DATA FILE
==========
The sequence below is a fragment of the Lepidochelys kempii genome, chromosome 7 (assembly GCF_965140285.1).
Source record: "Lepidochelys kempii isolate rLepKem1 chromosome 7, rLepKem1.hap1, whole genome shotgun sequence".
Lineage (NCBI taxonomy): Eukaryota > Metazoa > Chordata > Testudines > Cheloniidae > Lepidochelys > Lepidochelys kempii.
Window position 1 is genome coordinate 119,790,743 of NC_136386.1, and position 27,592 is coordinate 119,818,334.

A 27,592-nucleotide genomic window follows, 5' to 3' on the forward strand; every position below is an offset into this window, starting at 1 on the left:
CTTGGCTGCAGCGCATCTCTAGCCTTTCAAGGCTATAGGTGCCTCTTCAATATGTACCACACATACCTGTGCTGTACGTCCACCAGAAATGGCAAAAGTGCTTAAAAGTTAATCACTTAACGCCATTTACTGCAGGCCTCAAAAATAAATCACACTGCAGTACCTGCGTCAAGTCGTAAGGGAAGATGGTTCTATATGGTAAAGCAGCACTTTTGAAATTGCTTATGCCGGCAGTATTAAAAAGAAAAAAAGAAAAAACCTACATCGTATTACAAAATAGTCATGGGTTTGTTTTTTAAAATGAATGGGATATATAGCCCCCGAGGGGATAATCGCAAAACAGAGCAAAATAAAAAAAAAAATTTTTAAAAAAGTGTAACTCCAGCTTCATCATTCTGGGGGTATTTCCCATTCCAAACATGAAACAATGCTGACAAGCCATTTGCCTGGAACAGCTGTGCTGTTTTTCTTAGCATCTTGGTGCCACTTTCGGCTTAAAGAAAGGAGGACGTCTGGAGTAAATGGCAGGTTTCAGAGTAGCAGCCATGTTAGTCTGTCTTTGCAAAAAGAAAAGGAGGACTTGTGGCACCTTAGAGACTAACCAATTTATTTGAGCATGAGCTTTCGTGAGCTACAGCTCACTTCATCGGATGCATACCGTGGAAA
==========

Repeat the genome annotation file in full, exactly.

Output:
The sequence below is a fragment of the Lepidochelys kempii genome, chromosome 7 (assembly GCF_965140285.1).
Source record: "Lepidochelys kempii isolate rLepKem1 chromosome 7, rLepKem1.hap1, whole genome shotgun sequence".
Lineage (NCBI taxonomy): Eukaryota > Metazoa > Chordata > Testudines > Cheloniidae > Lepidochelys > Lepidochelys kempii.
Window position 1 is genome coordinate 119,790,743 of NC_136386.1, and position 27,592 is coordinate 119,818,334.

A 27,592-nucleotide genomic window follows, 5' to 3' on the forward strand; every position below is an offset into this window, starting at 1 on the left:
CTTGGCTGCAGCGCATCTCTAGCCTTTCAAGGCTATAGGTGCCTCTTCAATATGTACCACACATACCTGTGCTGTACGTCCACCAGAAATGGCAAAAGTGCTTAAAAGTTAATCACTTAACGCCATTTACTGCAGGCCTCAAAAATAAATCACACTGCAGTACCTGCGTCAAGTCGTAAGGGAAGATGGTTCTATATGGTAAAGCAGCACTTTTGAAATTGCTTATGCCGGCAGTATTAAAAAGAAAAAAAGAAAAAACCTACATCGTATTACAAAATAGTCATGGGTTTGTTTTTTAAAATGAATGGGATATATAGCCCCCGAGGGGATAATCGCAAAACAGAGCAAAATAAAAAAAAAAATTTTTAAAAAAGTGTAACTCCAGCTTCATCATTCTGGGGGTATTTCCCATTCCAAACATGAAACAATGCTGACAAGCCATTTGCCTGGAACAGCTGTGCTGTTTTTCTTAGCATCTTGGTGCCACTTTCGGCTTAAAGAAAGGAGGACGTCTGGAGTAAATGGCAGGTTTCAGAGTAGCAGCCATGTTAGTCTGTCTTTGCAAAAAGAAAAGGAGGACTTGTGGCACCTTAGAGACTAACCAATTTATTTGAGCATGAGCTTTCGTGAGCTACAGCTCACTTCATCGGATGCATACCGTGGAAA